It is unclear when exactly celibacy came into the Catholic Church. It seems to have been enforced gradually during the early middle age, but long before this there were men who were voluntarily celibate in honor of their deity. It can be argued that this tradition started with the apostle Paul, but actually he clearly sees himself as an exception and also links it to the dangers he experienced in his missions, which he would rather not implicate a family in. He condemns "deceiving spirits", "demons", "hypocritical liars" who "forbid people to marry and order them to abstain from certain foods" (1 Timothy 4:1-3.) If that sounds like the Catholic Church, well, it is after all a prophecy about the "later times". At least the Catholics only forbid the clergy to marry and only commands them to abstain from meat on Fridays, so I guess the demons don't have full control at least... Still, it is one of the creepier statements of the Bible. No less so because the Catholic Church was the only institution that preserved those words during the Dark Ages.
For most people, Paul agrees that they better marry, otherwise they are likely to "burn with desire" and be "unable to abstain". They could perhaps stay apart a little while, kinda like fasting, during periods of prayer, but not for too long. This is a far cry from 'you cannot speak the word of God unless you refrain from all sexual activity including normal married life'. Obviously something has happened between then and now. At what point did the other 11 apostles, hand-picked by the Lord, become inferior to Paul? And if they are, at what point did that become due to their marriages? At what point did living an unnatural life for no good reason make you more holy? Sure, living alone gives you more time to think. But there is no lack of Christian thinkers. There are too many Christian thinkers, which is why we have so much crazy stuff claiming to be Christianity. What there is a severe lack of is Christian lives.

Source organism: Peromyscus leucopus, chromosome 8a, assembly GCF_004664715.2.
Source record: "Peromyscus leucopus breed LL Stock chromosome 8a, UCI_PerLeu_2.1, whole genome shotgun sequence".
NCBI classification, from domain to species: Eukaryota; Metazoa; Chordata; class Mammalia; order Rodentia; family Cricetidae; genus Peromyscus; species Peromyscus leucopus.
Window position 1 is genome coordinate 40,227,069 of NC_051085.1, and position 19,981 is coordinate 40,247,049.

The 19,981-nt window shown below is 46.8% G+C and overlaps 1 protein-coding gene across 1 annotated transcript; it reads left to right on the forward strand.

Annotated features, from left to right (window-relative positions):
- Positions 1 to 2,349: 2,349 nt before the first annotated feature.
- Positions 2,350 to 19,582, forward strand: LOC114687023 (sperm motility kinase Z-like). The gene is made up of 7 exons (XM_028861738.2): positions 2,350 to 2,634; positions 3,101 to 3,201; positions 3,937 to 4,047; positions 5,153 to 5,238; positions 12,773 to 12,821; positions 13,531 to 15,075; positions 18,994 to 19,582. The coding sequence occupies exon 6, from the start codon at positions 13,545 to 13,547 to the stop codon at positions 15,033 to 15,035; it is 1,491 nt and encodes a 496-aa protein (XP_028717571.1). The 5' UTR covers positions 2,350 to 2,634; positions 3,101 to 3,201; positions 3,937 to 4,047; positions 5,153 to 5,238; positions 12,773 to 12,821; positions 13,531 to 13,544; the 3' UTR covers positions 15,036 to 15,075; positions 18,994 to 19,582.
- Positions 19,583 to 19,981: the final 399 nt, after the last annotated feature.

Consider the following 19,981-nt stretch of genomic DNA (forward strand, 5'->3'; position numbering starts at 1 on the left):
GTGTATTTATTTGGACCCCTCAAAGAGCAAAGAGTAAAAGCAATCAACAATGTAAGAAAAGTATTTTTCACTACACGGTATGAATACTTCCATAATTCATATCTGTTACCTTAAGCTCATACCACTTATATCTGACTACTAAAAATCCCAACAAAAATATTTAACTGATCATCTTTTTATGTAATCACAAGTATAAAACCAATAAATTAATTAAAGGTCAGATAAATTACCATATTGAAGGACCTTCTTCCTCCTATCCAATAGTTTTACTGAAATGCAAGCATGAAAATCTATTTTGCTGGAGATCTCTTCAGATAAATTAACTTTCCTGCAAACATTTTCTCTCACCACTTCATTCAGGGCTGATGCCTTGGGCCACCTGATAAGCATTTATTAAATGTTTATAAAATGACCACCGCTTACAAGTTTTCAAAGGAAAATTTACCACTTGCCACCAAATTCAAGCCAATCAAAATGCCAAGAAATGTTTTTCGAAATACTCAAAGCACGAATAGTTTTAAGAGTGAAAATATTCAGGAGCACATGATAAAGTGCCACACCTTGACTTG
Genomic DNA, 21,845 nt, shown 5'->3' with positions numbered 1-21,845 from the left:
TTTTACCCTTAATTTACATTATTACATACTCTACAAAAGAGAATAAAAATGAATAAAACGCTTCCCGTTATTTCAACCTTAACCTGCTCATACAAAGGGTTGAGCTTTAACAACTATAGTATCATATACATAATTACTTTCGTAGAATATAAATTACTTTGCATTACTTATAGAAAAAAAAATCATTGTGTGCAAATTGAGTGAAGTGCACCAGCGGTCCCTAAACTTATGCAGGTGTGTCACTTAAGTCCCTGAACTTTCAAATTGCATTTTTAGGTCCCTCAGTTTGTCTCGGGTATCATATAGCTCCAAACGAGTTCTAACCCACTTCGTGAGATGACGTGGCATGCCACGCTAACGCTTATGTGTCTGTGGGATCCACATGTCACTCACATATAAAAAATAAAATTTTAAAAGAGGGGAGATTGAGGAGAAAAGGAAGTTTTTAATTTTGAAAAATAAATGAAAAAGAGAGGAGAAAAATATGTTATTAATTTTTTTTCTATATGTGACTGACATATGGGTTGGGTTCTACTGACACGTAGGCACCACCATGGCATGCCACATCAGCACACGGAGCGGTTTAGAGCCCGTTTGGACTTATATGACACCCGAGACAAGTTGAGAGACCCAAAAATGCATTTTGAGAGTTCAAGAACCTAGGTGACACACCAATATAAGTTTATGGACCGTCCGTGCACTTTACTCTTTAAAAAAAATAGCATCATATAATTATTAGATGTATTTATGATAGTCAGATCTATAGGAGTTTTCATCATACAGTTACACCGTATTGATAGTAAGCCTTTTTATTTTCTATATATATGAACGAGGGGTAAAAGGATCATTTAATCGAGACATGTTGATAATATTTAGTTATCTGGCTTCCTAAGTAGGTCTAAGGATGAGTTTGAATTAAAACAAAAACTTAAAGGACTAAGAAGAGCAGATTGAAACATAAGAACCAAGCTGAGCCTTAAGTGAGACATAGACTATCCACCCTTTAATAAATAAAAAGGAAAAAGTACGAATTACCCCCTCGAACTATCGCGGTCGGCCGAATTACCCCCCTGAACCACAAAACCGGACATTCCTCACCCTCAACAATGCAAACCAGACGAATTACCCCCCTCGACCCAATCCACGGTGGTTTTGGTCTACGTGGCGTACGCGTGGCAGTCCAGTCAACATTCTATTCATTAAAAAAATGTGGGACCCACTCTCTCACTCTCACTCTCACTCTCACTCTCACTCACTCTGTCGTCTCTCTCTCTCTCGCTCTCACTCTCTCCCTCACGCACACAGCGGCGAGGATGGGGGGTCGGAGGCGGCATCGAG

It is easy to think of situations where celibacy is desirable. If you have a deformity of body or soul that would make sexual expression unpleasant to your potential partner, that's a pretty good reason to stay clear. (Or contact medical personnel, alternatively, if there is hope of curing it.) And – believe it or not – there are a number of people (2-5% of the population, I have read) who simply find the whole idea of exchanging bodily fluids utterly unexciting. Why can't we all be just friends? Well, you are free to. Just don't think it makes you better than the married people. And if you are celibate even though you don't feel like it, there is no reason to think you gain anything from it. You certainly don't become more holy, any more than you might by tying one hand on your back for the rest of your life. Perhaps that might lead to some interesting conversations at least. Celibacy rarely does.
And there is the small risk that after the end of your life, when you go home to your Lord, He will ask you what you did with your life; and you reply: "I stayed celibate all my life, for your sake!" Upon which the Lord may laugh out loud and reply: "Wait until I tell that to my wife!"
Well, it could happen. Probably not, but we just don't know, and I can think of better conversations to have on that day. Like... "I tried to help people get free from crazy misunderstandings about religion." "Yeah, so did I, and look what happened!"
Visit the ChaosNode.net for the older diaries I've put out to pasture.